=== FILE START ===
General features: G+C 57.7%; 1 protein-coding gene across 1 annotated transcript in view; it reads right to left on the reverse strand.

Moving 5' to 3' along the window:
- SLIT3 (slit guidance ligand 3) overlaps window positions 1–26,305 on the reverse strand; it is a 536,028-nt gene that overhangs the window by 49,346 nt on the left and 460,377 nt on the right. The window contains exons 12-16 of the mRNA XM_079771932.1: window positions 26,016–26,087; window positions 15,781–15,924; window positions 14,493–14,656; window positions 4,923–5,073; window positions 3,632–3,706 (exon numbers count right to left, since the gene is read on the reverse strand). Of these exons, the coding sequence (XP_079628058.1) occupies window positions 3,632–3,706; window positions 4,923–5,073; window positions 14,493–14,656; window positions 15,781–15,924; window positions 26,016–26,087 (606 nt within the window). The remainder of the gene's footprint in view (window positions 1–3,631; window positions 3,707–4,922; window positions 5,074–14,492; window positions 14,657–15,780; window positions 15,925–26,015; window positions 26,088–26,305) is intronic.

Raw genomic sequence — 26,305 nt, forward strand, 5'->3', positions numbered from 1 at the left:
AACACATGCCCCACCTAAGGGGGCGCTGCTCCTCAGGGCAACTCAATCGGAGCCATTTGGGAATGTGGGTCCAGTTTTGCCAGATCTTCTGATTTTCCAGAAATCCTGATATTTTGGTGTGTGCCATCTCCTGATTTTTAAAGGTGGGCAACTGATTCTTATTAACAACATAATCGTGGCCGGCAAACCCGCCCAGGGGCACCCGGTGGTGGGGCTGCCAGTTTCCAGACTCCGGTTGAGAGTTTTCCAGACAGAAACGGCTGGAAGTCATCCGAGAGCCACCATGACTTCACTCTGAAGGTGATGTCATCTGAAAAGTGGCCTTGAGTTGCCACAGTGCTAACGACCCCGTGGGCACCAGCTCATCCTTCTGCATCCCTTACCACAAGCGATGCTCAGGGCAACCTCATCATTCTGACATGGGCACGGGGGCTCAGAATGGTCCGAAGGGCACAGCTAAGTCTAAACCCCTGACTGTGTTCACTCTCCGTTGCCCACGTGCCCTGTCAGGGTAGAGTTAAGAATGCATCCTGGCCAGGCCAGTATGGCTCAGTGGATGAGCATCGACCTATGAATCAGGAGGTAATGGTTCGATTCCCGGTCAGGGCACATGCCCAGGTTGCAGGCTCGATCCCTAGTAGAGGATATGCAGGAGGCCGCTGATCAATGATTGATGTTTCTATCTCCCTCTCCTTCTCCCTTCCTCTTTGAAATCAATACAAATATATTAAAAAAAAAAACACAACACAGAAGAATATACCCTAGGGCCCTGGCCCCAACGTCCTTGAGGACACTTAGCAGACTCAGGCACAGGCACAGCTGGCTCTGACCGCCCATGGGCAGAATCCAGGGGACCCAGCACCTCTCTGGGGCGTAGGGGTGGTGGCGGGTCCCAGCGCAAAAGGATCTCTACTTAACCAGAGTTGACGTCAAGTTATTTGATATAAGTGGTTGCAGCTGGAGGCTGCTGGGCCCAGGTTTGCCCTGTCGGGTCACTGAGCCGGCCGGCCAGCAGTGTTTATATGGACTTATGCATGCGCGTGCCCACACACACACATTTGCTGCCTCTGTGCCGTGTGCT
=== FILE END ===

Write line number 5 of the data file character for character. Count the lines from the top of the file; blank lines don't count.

AACACATGCCCCACCTAAGGGGGCGCTGCTCCTCAGGGCAACTCAATCGGAGCCATTTGGGAATGTGGGTCCAGTTTTGCCAGATCTTCTGATTTTCCAGAAATCCTGATATTTTGGTGTGTGCCATCTCCTGATTTTTAAAGGTGGGCAACTGATTCTTATTAACAACATAATCGTGGCCGGCAAACCCGCCCAGGGGCACCCGGTGGTGGGGCTGCCAGTTTCCAGACTCCGGTTGAGAGTTTTCCAGACAGAAACGGCTGGAAGTCATCCGAGAGCCACCATGACTTCACTCTGAAGGTGATGTCATCTGAAAAGTGGCCTTGAGTTGCCACAGTGCTAACGACCCCGTGGGCACCAGCTCATCCTTCTGCATCCCTTACCACAAGCGATGCTCAGGGCAACCTCATCATTCTGACATGGGCACGGGGGCTCAGAATGGTCCGAAGGGCACAGCTAAGTCTAAACCCCTGACTGTGTTCACTCTCCGTTGCCCACGTGCCCTGTCAGGGTAGAGTTAAGAATGCATCCTGGCCAGGCCAGTATGGCTCAGTGGATGAGCATCGACCTATGAATCAGGAGGTAATGGTTCGATTCCCGGTCAGGGCACATGCCCAGGTTGCAGGCTCGATCCCTAGTAGAGGATATGCAGGAGGCCGCTGATCAATGATTGATGTTTCTATCTCCCTCTCCTTCTCCCTTCCTCTTTGAAATCAATACAAATATATTAAAAAAAAAAACACAACACAGAAGAATATACCCTAGGGCCCTGGCCCCAACGTCCTTGAGGACACTTAGCAGACTCAGGCACAGGCACAGCTGGCTCTGACCGCCCATGGGCAGAATCCAGGGGACCCAGCACCTCTCTGGGGCGTAGGGGTGGTGGCGGGTCCCAGCGCAAAAGGATCTCTACTTAACCAGAGTTGACGTCAAGTTATTTGATATAAGTGGTTGCAGCTGGAGGCTGCTGGGCCCAGGTTTGCCCTGTCGGGTCACTGAGCCGGCCGGCCAGCAGTGTTTATATGGACTTATGCATGCGCGTGCCCACACACACACATTTGCTGCCTCTGTGCCGTGTGCT